Anti-corporal punishment highlights children’s rightsa


    SUBIC FREEPORT ZONE — “To spank or not to spank?” Most often, this is the predicament parents face in instilling discipline and imposing punishment on their children.

    Over the weekend, a seminar on the proposed Positive and Non-Violent Discipline of Children Act was presented at the COMTEQ Computer and Business College here by the Philippine Legislators’ Committee on Population and Development Foundation, Inc. (PLCPD), PLAN International, and Save the Children Foundation, an NGO working to inspire breakthroughs in the way the world treats children and to achieve immediate and lasting change in their lives.

    The seminar also defined the parameters for media covering children who are victims of crimes, calamities and personal tragedies; children witnesses as well as children in conflict with the law.

    According to Wilma Banaga of Save the Children, studies and surveys show that parents in the Philippines discipline and punish their children through the use of corporal punishment such as spanking, pinching, hitting with an object, twisting the child’s ear, pulling the hair, slapping the face or rapping the head, shaking, or even confinement in a sack.

    Filipino children also experience threats of physical punishment and humiliation such as being shouted at in front of others, labeling and denigration, she added.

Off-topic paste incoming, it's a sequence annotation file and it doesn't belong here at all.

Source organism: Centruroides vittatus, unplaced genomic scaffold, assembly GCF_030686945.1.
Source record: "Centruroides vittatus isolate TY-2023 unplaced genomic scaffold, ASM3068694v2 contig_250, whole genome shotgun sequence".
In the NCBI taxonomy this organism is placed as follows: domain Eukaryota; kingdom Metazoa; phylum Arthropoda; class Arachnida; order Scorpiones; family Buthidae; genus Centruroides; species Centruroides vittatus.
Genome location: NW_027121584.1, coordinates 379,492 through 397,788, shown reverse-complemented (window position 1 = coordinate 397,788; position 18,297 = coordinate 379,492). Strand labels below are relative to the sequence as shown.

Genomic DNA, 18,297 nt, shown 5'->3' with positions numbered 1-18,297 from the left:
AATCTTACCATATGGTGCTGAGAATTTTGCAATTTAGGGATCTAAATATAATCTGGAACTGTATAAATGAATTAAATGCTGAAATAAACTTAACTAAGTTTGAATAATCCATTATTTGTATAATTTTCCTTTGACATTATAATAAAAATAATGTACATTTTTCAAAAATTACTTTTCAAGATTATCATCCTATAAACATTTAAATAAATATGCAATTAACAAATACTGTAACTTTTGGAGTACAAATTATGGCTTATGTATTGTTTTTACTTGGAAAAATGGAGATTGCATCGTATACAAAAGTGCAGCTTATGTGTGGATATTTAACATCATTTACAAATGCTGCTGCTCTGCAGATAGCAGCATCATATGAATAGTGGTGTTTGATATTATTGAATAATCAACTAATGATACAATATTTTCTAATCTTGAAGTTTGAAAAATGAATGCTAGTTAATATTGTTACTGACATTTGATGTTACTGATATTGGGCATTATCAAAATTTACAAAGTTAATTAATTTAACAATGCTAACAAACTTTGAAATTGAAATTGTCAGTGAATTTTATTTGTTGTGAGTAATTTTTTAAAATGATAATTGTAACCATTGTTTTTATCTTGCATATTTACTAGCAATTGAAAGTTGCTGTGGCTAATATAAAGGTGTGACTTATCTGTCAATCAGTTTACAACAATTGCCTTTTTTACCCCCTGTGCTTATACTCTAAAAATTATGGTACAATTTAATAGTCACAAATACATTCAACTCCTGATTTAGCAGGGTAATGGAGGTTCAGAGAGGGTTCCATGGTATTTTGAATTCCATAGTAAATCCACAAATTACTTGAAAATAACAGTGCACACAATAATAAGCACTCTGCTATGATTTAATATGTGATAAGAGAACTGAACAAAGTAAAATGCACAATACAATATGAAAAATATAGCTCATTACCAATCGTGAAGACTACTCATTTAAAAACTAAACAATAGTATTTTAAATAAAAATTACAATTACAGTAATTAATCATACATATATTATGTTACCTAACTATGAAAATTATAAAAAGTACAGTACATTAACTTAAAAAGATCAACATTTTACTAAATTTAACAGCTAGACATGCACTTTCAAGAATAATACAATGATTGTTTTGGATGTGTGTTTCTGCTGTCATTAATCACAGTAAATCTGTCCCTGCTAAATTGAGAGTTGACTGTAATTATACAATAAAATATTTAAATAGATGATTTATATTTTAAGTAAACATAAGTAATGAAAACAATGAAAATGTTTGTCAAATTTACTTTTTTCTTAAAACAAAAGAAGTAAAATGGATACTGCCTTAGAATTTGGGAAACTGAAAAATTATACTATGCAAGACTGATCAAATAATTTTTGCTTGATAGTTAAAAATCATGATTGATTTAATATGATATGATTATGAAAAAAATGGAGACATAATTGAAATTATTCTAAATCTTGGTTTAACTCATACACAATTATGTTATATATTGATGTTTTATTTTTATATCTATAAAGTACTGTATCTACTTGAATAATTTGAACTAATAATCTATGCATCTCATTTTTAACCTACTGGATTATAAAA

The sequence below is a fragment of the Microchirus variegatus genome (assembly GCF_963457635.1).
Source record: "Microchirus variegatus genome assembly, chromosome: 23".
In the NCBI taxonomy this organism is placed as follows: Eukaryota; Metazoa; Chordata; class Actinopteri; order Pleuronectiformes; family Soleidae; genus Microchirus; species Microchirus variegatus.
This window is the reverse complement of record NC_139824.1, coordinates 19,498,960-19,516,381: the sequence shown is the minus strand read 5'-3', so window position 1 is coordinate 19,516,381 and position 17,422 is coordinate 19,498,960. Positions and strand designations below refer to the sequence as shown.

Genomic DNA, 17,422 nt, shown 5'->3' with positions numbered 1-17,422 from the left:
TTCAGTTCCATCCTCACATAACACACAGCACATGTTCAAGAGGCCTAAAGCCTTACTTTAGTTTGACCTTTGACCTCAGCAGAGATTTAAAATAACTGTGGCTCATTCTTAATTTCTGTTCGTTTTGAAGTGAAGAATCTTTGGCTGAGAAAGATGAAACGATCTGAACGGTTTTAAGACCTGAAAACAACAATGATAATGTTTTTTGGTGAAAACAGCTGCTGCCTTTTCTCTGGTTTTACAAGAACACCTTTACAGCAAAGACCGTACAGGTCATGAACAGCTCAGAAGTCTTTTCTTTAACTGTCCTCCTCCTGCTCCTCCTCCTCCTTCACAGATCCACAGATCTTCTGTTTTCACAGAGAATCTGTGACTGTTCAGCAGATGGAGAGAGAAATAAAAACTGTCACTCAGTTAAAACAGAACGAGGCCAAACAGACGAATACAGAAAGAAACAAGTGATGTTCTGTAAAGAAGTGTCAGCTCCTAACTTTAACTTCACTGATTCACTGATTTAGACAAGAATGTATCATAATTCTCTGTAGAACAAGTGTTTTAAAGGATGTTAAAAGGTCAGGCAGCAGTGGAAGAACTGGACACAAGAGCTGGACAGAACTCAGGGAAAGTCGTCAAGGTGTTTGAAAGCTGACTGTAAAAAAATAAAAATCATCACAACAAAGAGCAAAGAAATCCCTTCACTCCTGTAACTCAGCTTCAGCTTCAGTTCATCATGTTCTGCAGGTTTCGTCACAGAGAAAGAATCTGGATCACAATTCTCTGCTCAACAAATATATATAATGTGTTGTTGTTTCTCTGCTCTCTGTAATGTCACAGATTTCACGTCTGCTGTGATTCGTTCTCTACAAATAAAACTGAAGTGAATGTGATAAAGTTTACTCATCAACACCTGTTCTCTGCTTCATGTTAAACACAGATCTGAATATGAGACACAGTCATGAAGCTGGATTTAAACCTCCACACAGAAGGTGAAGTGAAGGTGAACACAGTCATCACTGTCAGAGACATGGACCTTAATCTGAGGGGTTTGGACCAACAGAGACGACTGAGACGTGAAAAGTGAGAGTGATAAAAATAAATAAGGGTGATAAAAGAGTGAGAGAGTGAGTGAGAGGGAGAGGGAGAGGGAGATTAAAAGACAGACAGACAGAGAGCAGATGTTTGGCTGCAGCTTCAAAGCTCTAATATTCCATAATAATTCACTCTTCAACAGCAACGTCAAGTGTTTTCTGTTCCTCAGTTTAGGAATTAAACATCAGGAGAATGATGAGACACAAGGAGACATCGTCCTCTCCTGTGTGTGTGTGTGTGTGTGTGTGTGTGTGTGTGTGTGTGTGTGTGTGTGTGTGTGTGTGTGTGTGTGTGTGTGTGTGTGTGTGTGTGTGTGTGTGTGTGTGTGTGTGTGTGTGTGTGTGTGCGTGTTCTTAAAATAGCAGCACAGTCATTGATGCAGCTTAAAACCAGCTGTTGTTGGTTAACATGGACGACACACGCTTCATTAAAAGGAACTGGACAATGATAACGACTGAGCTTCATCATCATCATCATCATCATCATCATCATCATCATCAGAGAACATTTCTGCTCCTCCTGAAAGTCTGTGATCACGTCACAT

Various researches show that corporal punishment is ineffective in disciplining children of all ages.

    Most often it produces anger, resentment and low-self-esteem among children. It also teaches the child that violence is an acceptable behavior and is a solution to problems. This negative practice also perpetuates itself since children imitate what they see in adults.

    Department of Social Welfare and Development (DSWD) representative Presentacion Pinaroc, social welfare officer 3 and focal person for community-based unit, confirmed the increasing number of children victims, children witnesses and those who are in conflict with the law.

    Airah Cadiogan of PLAN International discussed the need to instill positive effects of local ordinances on anti-corporal punishment. She also touched on the importance of Republic Act 7610, the Special Protection Act of Children Against Child Abuse, Exploitation and Discrimination.

    Joining the discussion was veteran newshen and Philippine Daily Inquirer Tarlac correspondent Jo Clemente, who presented the parameters on media coverage dealing with children especially victims of rape, incest and abuse.

    She stressed the need to keep children’s faces and identities strictly confidential when reporting such cases for print or broadcast.

    Today, House Bill 4455 or the Positive and Non-Violent Discipline of Children Act, was approved on third and final reading. A public hearing was held for its Senate counterpart bill last September.

    The seminar, moderated by Dabet C. Panelo, Media Advocacy Officer for the Center for Advocacy and Policy Development of the PLCPD Foundation, Inc., was attended by elementary and high school public and private school teachers as well as members of the provincial chapters of the National Union of Journalists of the Philippines.


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